by Henry Fast
It must be 53 years ago since I last met David Kulp; that would be in 1962. We were part of a group on tour of the Holy Lands including Egypt, Lebanon, Syria, Jordan and Israel, with Italy and Greece tacked on for good measure. We were all volunteers of the Pax program working in Europe under Mennonite Central Committee.
When I heard from another Pax man friend this past August that Dave had asked about me, I sent him a short note asking what he had done in the ensuing years and telling him a bit about my life. Dave then called me by phone, since because of his macular degeneration, he found it easier to talk than to type on the computer. We had a nice chat. He requested a copy of my book which I happily sent him and which was read to him by his wife, Ruth Ann. (Where the Pavement Ends: (Mis)Adventures in International Rural Development, Henry Fast, 2013.)
Besides failing eyesight, he was diagnosed with Stage 4 lung cancer on April 20th, 2015. After fighting the cancer with chemotherapy, Dave passed away on October 11, just one month ago at the age of 75. He had three sisters, two sons, one daughter and seven grandchildren, of whom one 12-year-old granddaughter died three years ago after surgery to correct chronic epilepsy. Dave and his wife resided in Pottstown, PA, about 60 kms. northwest of Philadelphia.
I didn’t get to know him that well having spent only a few weeks together in the same place along with other guys—firstly for two weeks at orientation in Akron, PA, then onboard the ship crossing the Atlantic, at the work unit in Salzburg, Austria for ten days before I left for Greece and, finally, on the Holy Land tour. I just remember him as a tall lanky guy who was always out-going and who loved to joke around. For some reason one little incident has stuck in my mind which I thought was rather funny. It was during orientation in Akron that also included several young ladies preparing for various kinds of volunteer assignments. It seems to me us guys were housed on the second floor of the dormitory. Dave was standing at the window looking out when he saw some of those women walking nearby. He opened wide his arms and exclaimed, “Here I am you lucky girls!” Of course, they couldn’t hear him and I doubt they even noticed him in the window, but there was Dave just being himself.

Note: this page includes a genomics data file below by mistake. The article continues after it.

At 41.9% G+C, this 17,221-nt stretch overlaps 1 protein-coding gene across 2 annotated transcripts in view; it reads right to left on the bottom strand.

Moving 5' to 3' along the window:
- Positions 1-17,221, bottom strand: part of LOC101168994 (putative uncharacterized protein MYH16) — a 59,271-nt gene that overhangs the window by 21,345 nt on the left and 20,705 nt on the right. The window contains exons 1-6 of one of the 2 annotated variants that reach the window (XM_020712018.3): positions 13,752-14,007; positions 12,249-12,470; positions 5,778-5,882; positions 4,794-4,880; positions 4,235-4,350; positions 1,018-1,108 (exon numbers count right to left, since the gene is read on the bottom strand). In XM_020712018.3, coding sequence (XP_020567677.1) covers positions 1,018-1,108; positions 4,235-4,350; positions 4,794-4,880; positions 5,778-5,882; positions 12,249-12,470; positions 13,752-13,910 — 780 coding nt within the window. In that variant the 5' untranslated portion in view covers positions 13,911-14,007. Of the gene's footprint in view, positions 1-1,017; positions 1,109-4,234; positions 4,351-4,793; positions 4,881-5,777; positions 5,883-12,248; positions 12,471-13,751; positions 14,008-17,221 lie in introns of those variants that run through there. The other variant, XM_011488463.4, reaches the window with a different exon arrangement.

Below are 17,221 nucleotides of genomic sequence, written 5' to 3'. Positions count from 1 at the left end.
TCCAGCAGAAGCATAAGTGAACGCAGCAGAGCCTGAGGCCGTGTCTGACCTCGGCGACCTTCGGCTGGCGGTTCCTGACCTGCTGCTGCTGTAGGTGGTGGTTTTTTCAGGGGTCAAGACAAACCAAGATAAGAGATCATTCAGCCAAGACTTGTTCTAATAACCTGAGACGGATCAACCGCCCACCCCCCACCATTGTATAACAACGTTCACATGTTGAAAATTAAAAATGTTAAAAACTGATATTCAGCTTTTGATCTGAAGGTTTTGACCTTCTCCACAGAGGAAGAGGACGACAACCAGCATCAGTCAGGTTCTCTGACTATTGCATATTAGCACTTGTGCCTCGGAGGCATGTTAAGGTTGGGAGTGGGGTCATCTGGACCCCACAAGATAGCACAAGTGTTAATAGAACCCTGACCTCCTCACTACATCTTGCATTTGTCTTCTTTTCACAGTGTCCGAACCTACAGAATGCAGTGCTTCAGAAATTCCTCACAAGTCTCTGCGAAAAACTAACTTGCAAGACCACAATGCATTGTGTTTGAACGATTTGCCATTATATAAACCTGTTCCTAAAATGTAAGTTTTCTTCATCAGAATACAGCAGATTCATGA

A couple of weeks ago, Dave’s sister Rachel contacted me saying that she had borrowed my book from her brother and now would like to buy one for herself. She, too, has macular degeneration. Both she and Dave’s wife Ruth Ann commented that Dave had been so impressed with my international work that, as a long-haul truck driver all his life, he now questioned whether he had done anything of value with his life. He said, “what did I do to make a difference in the world.” His wife said she tried to assure him that, besides providing well for his family, he had impacted a host of friends in the community, in church and among his truck-driving colleagues. He loved attending reunions with his former Pax friends whenever possible.
I responded in an email saying that I was sorry that my book had caused Dave to question his own life’s work. Besides his positive affect on family and friends, I wrote that one legacy they could all be proud of (including his children & grandchildren) is that Dave declared himself as a conscientious objector and chose PAX as an alternative avenue of service to military conscription. I’m sure the houses and community infrastructure he helped build was much appreciated by the victims of war and that it was also a life-changing experience for him personally, as it was for all other Pax men.
I find it interesting that former Pax men still feel some kind of bond with each other all these years later. For example, a good number of Pax men from as far away as Ontario attended Dave’s memorial service. And at the end of August last, a few of us organized a one-day reunion of all Manitoba “Pax boys”, as we were affectionately known, to hear each other’s stories. Fifteen guys, now grey-haired or bald, and their spouses showed up for the event.
On this Remembrance Day, it is fitting that we remember and honour our war veterans. As a Pax man, I like to think of ourselves as peace veterans. MCC’s Remembrance Day button says, “to remember is to work for peace.”